Early Adolescence: 9-14 years Puberty begins.
The brain sends signals that unleash hormones that initiate the radical transformation of the brain, bones, muscle, blood, skin, hair, breasts, sex organs and libido. Boys may experience nocturnal emissions or ‘wet dreams’ and menstruation begins for many girls. Both may explore masturbation as an outlet for sexual arousal and curiosity. Early adolescents are often highly engaged with nonsexual interactions, such as online chatting and texting. One minute they’ll act like a child, the next like an adult – the process of becoming an adult is not linear and your child will move forward and back.
They’ll be dealing with peer pressure, popularity, acne, sexual arousal and hormonal changes. Listen and empathise rather than just dishing out advice. Also, their limbs are growing faster than the rest of their body so they lose balance more easily and can feel insecure about their bodies. Spend time swimming, rock climbing and cycling together to accompany them in building confidence and balance.
Feed their focus, development & positivity
This is the month that teenagers head back to school. School poses many challenges; new timetables, new teachers, a whole new routine, long days, exam challenges, interaction with many peers again etc. Self-confidence, positive mental health and good coping mechanisms increase a teenager’s resilience and ability to embrace it all. Anna Land, teacher and CNM Nutritional therapist, tells us how we can really help our teenagers through good nutrition and good gut health!
Gut health is fundamental in wellness. Our language contains many references to the gut; ‘to have the stomach for something’, ‘to have guts’, ‘go with your gut’. Our ability to take in goodness from our environment is dependent on the ability of the gut to digest, absorb and assimilate. The microbial balance in our gut can affect both digestion and absorption but it can also affect our elimination and immunity. Gut dysbiosis is an imbalance in the colonies of the bowel flora and can be caused by stress, excess sugar, low fibre intake, antibiotics/various drug therapies and decreased immunity.
Eating regularly throughout the day is very important to sustain a student’s energy levels to cater for their busy schedules.
As a teacher, I see what many of my students eat on a regular basis. It is great to see some students bringing in their packed lunches comprising of wholemeal bread sandwiches, salads, fruit, left-over vegetable stir-fries from the previous evening’s dinner and water. I do see a lot of students who eat white baguettes packed with processed meats, sugary carbonated drinks, packets of biscuits and crisps. Excessive consumption of these processed foods can cause an inflammatory response in the gut. It can also have an effect on a student’s ability to focus in class, concentration levels and overall personal ability to perform effectively in school. So to ensure your teens feel their best in school, keep their lunches wholesome.
A student’s mental health may also be affected by what they consume. The brain and gut develop from the same part of the human embryo and therefore share many nerve endings and chemical transmitters to which it remains linked through a large nucleus. This collection of nerve cells is partly responsible for controlling anxiety and fear. In animal studies, low grade gastrointestinal inflammation results in anxiety like behaviours. But supplementation with probiotics is associated with a reduction in these behaviours.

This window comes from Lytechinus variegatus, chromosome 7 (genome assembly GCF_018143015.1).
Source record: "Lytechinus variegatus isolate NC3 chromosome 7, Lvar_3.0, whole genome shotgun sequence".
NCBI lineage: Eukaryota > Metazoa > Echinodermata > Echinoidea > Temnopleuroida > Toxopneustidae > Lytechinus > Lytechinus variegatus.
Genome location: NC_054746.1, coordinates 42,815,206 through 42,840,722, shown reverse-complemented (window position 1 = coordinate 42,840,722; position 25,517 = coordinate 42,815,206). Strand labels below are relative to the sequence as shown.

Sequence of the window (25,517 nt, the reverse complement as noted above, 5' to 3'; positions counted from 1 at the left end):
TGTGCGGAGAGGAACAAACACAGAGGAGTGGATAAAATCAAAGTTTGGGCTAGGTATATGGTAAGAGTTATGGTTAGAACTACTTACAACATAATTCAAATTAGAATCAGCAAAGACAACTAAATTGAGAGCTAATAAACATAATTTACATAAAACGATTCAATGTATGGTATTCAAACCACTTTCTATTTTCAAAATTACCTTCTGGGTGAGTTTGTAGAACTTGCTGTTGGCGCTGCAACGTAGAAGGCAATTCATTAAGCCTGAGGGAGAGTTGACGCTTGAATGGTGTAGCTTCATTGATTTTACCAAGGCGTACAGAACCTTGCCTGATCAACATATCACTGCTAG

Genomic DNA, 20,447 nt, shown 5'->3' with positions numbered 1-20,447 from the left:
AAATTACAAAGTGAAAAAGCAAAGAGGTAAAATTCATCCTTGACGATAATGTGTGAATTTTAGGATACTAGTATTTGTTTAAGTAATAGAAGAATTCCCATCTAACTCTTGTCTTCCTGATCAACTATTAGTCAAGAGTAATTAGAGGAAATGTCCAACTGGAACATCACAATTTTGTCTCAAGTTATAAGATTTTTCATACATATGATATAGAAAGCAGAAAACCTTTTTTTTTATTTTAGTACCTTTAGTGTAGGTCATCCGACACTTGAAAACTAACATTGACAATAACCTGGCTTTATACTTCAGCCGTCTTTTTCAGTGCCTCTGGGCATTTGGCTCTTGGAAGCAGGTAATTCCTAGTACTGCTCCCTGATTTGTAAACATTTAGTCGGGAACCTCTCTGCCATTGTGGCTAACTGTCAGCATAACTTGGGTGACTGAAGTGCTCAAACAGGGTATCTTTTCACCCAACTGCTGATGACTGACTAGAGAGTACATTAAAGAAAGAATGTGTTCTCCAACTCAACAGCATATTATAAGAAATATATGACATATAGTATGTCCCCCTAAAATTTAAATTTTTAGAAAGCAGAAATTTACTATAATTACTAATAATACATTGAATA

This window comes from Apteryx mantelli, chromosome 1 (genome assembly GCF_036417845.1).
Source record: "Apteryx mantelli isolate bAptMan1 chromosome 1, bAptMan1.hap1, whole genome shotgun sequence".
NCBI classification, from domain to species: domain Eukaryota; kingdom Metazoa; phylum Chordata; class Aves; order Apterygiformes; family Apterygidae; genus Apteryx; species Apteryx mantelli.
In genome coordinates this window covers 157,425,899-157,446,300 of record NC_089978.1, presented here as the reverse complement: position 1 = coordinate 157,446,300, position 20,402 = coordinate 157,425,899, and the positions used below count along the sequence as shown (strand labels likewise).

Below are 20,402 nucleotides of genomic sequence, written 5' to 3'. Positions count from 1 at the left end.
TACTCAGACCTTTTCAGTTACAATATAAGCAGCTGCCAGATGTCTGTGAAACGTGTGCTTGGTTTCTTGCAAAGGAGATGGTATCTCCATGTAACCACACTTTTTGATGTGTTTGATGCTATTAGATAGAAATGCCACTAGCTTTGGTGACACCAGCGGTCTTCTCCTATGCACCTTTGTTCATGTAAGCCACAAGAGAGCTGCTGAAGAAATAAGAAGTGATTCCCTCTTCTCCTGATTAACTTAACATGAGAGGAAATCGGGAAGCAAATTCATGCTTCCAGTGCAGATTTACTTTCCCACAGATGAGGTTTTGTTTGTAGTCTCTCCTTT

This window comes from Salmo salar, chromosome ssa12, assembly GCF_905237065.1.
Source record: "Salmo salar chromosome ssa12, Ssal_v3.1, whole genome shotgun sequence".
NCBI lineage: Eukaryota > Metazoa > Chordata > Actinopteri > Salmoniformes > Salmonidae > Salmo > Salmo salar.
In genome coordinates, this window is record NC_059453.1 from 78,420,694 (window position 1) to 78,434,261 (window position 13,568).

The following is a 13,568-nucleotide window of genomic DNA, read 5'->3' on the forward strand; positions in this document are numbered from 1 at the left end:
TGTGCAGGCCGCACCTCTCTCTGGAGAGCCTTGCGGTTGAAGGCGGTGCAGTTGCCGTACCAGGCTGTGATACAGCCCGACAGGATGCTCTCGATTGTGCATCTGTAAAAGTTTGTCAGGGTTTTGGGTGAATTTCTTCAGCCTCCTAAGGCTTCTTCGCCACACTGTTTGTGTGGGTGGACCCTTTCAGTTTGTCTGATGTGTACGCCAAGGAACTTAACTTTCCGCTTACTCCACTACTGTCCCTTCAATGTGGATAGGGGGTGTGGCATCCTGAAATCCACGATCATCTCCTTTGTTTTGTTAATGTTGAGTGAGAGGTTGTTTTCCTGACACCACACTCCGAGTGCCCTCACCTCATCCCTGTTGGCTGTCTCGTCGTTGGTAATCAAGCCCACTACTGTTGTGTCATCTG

Serotonin is a happy hormone associated with wellbeing. 95% of the body’s serotonin is found in the gastrointestinal tract. It is manufactured in our bodies from the amino acid tryptophan; this is derived from the food we eat. Serotonin influences not only mood but can affect memory and mental clarity and is dependent on good gut health.
Students and their parents can follow these simple steps to begin re-balancing the gut flora and optimise mood and mental clarity.
Steps You Can Take
Eat a fibre–rich, whole foods diet—it should be rich in beans, nuts, seeds, whole grains, fruits, and vegetables—all of which feed good bugs. Raw foods are also excellent for nutrients and have serotonin boosting properties.
Limit sugar, processed foods, animal fats, and animal protein—these provide food for unhealthy bacteria.
Avoid the use of antibiotics, acid blockers, and anti-inflammatories—these all have a negative effect on gut flora.
Take probiotics daily— these healthy, friendly floras can improve your digestive health reduce inflammation and allergy and help increase correct absorption.
To support the growth of probiotic bacteria, also choose foods known as prebiotics that naturally contain lots of soluble fibre, such as bananas, garlic, asparagus, artichokes, honey, leeks and onions.
Help the good bacteria in the gut by including yoghurt, sauerkraut, miso, garlic and onions, probiotics which include lactobacilli and bifidobacteria, keep the lining of the colon healthy and improve gut motility.
Add anti-parasitic herbs into your meals, such as thyme, oregano, garlic and cloves, help to destroy worms and parasites in the gut.
Include foods rich in tryptophan; almonds, bananas, beans, cheeses, chicken, eggs and oily fish, turkey and yoghurt.
To find out more about training at CNM, see www.naturopathy.ie or call 01-2353094.
To contact Anna Land ring 086-0524580. Anna is the administrator of the Irish Association of Nutritional therapy (IANT) which has members practising all over the country.